Sunday, January 13, 2013

Wacky Weather, Signature Plants, and Phenology Findings

January Thaw
 We are experiencing some topsy-turvy January weather across the USA, with warm weather where it should be cold and cold where it should be warm. In my Northeast PA garden, snow has thawed and fallen from tree branches and roofs. I can see patches of green on the lawn and in the fields and MUD everywhere. It's foggy this morning as all that snow evaporates. A January thaw here is not unusual, but there are record high temperatures up and down the eastern seaboard, and record cold temperatures on the western side of the country. This comes as NOAA scientists issue their report stating 2012 was the warmest and second most extreme year on record for the contiguous U.S. You can read the report if you click here.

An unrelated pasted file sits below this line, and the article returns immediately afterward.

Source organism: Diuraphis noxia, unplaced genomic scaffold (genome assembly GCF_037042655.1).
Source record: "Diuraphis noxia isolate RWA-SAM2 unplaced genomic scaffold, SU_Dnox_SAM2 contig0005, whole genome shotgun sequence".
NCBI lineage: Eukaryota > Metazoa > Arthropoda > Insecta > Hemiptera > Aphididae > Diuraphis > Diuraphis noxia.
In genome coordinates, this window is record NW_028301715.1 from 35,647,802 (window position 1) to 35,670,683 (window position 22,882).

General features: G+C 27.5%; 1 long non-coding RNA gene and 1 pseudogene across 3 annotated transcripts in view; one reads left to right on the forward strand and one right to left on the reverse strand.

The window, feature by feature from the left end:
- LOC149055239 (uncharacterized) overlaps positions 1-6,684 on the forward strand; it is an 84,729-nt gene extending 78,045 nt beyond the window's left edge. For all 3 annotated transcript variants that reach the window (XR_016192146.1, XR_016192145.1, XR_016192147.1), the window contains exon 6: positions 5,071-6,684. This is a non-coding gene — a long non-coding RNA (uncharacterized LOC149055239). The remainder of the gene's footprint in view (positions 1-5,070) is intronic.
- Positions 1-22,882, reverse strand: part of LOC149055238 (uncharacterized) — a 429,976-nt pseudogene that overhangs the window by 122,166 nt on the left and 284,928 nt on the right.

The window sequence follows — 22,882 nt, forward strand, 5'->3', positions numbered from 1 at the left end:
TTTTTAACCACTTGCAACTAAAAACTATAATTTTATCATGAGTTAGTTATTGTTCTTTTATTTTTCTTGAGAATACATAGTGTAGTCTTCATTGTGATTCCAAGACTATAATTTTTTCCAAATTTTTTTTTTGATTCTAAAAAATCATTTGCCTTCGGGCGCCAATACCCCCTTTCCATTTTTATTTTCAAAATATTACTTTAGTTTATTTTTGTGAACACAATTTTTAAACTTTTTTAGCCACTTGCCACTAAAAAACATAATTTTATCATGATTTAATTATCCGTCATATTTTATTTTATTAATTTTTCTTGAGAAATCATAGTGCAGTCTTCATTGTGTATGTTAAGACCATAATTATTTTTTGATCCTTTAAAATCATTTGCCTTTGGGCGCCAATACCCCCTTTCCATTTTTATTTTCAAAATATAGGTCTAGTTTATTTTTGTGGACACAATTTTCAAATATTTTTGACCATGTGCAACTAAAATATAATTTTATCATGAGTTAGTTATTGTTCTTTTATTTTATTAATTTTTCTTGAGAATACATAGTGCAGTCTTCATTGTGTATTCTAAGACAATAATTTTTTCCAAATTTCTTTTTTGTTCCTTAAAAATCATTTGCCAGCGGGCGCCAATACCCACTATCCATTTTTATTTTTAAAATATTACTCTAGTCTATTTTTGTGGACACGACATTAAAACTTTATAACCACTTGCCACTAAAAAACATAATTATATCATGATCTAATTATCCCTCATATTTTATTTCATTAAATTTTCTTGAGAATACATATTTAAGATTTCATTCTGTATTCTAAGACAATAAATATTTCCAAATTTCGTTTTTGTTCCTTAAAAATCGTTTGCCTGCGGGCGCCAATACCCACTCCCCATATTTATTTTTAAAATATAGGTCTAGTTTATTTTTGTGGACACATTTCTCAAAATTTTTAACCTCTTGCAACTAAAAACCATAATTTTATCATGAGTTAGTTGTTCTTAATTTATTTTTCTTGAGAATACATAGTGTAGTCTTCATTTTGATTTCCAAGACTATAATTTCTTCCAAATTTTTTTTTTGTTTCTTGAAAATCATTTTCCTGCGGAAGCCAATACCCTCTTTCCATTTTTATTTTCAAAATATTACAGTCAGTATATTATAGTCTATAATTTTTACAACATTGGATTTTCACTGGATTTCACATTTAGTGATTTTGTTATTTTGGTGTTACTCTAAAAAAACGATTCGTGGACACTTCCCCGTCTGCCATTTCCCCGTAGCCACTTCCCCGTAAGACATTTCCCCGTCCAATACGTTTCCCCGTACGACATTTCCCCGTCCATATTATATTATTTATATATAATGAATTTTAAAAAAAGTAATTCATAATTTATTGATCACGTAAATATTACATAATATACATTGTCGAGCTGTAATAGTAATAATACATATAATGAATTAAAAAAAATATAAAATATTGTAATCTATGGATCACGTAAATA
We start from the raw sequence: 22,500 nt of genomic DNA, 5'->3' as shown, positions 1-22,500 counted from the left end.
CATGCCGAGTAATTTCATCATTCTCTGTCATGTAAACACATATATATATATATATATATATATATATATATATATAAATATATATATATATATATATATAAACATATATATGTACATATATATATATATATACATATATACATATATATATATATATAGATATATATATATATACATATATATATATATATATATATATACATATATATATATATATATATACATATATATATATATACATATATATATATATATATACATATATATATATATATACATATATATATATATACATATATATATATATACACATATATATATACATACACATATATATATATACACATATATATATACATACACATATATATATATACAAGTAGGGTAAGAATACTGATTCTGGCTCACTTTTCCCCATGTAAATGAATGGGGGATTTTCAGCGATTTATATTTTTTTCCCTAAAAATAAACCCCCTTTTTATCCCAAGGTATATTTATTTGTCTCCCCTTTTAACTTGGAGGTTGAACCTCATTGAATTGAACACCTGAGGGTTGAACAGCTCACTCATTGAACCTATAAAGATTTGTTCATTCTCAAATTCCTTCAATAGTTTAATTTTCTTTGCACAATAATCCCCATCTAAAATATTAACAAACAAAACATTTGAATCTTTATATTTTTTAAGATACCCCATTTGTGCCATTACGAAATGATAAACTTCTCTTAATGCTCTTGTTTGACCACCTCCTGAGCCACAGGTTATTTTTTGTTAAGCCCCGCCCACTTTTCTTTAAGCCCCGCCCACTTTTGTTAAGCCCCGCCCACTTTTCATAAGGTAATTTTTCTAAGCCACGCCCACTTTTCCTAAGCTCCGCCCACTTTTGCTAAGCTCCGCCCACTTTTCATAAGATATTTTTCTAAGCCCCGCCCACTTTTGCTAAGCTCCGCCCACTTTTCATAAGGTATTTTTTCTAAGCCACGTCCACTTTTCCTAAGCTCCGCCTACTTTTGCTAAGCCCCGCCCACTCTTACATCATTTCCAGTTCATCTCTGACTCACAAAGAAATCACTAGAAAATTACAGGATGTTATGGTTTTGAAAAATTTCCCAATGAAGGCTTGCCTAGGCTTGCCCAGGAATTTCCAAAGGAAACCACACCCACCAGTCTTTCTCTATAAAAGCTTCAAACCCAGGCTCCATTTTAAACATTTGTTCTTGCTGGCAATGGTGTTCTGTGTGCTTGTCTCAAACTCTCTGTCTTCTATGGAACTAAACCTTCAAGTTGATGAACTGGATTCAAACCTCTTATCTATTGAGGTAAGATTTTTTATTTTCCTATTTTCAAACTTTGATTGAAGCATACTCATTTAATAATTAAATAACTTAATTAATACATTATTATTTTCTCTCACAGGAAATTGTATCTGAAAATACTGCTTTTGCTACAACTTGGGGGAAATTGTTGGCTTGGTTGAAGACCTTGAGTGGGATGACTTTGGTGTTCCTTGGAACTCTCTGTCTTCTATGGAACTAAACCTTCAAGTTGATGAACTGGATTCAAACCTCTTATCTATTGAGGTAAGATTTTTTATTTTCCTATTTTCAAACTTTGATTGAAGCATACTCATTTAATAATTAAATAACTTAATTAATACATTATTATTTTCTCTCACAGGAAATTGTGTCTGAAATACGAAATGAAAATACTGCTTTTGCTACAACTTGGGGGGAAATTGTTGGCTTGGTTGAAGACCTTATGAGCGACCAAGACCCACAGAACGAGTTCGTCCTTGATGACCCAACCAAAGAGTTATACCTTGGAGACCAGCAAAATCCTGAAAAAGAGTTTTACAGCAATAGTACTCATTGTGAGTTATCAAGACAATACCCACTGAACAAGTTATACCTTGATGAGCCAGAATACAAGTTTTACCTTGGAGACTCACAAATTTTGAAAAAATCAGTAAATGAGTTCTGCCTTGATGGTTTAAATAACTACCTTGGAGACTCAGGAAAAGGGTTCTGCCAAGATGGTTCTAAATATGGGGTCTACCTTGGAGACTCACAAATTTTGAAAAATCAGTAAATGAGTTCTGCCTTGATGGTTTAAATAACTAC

English Bluebells - my first Signature Plant

The report comes as no surprise to gardeners. Following a non-existent winter and with a record warm spring, my confused spring plants bloomed early -- check out my 2012 March Madness posting.  West Nile virus hit early, and the PA Breeding Bird Census shows several birds expanded their ranges northward. As Diane Husic, leader of the Eastern PA Phenology project says, "The times they are a changing ..."

(Remember to click on words colored red to go to the links.)

What will 2013 bring? We are already experiencing strange phenomena in the plant world with reports of cherry blossoms in Washington DC -- in January? Wow!  The Eastern PA Phenology Project blog gives a full report here - a must read!

Echinacea purpurea (eastern purple coneflower)